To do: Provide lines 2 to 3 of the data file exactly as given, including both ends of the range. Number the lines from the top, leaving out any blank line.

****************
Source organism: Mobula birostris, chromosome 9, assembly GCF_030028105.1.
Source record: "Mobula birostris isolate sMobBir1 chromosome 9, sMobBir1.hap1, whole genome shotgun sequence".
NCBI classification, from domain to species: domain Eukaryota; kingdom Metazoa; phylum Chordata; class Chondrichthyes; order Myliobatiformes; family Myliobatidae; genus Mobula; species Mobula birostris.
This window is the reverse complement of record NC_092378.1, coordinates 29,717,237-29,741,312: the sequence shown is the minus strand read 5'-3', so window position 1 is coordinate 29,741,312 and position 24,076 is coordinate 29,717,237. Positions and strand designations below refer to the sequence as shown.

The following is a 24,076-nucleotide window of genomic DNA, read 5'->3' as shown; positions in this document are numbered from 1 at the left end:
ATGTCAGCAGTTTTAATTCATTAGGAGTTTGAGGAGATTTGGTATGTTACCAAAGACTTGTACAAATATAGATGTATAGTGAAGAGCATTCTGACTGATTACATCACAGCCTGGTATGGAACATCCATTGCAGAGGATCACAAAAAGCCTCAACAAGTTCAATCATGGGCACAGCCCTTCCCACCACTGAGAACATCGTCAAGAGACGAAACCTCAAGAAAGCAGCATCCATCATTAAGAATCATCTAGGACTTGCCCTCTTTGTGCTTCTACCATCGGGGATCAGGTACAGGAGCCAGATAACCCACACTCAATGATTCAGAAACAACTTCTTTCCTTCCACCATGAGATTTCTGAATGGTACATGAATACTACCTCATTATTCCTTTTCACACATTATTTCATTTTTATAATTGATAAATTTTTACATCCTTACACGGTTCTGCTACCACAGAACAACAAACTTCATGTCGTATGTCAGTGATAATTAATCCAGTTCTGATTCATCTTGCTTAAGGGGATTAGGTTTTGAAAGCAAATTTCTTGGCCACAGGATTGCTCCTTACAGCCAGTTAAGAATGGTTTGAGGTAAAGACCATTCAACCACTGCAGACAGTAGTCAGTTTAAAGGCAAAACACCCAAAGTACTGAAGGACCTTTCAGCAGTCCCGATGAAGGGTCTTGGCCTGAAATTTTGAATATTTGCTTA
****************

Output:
Source record: "Mobula birostris isolate sMobBir1 chromosome 9, sMobBir1.hap1, whole genome shotgun sequence".
NCBI classification, from domain to species: domain Eukaryota; kingdom Metazoa; phylum Chordata; class Chondrichthyes; order Myliobatiformes; family Myliobatidae; genus Mobula; species Mobula birostris.